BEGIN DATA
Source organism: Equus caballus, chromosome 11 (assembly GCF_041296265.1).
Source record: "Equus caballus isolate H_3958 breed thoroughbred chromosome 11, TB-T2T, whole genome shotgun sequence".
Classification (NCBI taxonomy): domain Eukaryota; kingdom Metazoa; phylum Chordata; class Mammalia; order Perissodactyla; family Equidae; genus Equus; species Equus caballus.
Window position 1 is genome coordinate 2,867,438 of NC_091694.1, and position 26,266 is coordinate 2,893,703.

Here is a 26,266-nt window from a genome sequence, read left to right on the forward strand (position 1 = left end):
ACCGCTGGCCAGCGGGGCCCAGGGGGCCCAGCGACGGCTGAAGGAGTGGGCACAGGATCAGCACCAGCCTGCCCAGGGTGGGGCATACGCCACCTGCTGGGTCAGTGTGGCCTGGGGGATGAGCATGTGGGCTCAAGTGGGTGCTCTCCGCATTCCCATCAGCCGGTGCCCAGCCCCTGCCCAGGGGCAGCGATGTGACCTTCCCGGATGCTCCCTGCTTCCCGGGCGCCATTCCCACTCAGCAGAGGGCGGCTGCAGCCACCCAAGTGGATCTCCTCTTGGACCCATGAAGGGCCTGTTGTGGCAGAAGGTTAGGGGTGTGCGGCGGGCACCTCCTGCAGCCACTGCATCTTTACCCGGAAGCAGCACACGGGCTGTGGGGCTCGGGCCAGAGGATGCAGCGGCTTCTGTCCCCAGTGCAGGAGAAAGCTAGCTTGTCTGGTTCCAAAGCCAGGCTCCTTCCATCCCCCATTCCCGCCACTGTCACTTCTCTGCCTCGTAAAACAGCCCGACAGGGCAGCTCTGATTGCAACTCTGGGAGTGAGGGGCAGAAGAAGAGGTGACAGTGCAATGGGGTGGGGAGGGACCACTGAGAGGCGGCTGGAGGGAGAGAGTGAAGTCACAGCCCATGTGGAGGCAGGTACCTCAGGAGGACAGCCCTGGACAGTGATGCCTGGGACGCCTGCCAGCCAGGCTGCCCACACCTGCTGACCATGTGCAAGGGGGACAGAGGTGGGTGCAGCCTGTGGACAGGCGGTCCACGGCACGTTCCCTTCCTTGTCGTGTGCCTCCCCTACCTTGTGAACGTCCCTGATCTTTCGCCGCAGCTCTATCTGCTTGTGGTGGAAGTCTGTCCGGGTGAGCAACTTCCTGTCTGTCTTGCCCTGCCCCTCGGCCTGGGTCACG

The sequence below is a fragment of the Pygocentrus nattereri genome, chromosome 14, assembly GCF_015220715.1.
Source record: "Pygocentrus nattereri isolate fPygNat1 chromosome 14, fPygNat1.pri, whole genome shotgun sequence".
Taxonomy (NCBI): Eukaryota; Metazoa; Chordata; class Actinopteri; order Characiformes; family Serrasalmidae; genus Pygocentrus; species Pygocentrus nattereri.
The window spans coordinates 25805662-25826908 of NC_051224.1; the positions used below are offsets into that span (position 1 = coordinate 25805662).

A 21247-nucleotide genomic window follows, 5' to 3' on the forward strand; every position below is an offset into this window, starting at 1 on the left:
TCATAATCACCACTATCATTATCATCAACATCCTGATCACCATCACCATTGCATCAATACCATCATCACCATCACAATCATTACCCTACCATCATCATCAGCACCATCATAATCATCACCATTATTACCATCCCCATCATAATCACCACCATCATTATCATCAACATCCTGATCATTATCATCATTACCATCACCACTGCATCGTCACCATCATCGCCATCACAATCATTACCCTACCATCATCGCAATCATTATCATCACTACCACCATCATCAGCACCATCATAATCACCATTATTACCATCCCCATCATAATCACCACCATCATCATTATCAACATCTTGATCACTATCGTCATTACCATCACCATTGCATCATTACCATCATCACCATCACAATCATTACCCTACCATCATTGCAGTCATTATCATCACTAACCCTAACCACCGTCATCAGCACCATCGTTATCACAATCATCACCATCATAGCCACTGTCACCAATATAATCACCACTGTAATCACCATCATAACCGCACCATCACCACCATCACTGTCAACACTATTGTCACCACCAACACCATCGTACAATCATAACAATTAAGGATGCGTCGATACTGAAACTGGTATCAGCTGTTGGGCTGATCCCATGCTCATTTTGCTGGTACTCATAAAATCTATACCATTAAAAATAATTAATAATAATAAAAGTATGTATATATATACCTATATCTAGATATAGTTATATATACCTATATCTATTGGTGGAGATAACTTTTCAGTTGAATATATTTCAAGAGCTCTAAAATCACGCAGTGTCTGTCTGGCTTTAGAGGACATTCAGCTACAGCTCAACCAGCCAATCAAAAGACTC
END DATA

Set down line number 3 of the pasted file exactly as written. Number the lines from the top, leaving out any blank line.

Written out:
Classification (NCBI taxonomy): domain Eukaryota; kingdom Metazoa; phylum Chordata; class Mammalia; order Perissodactyla; family Equidae; genus Equus; species Equus caballus.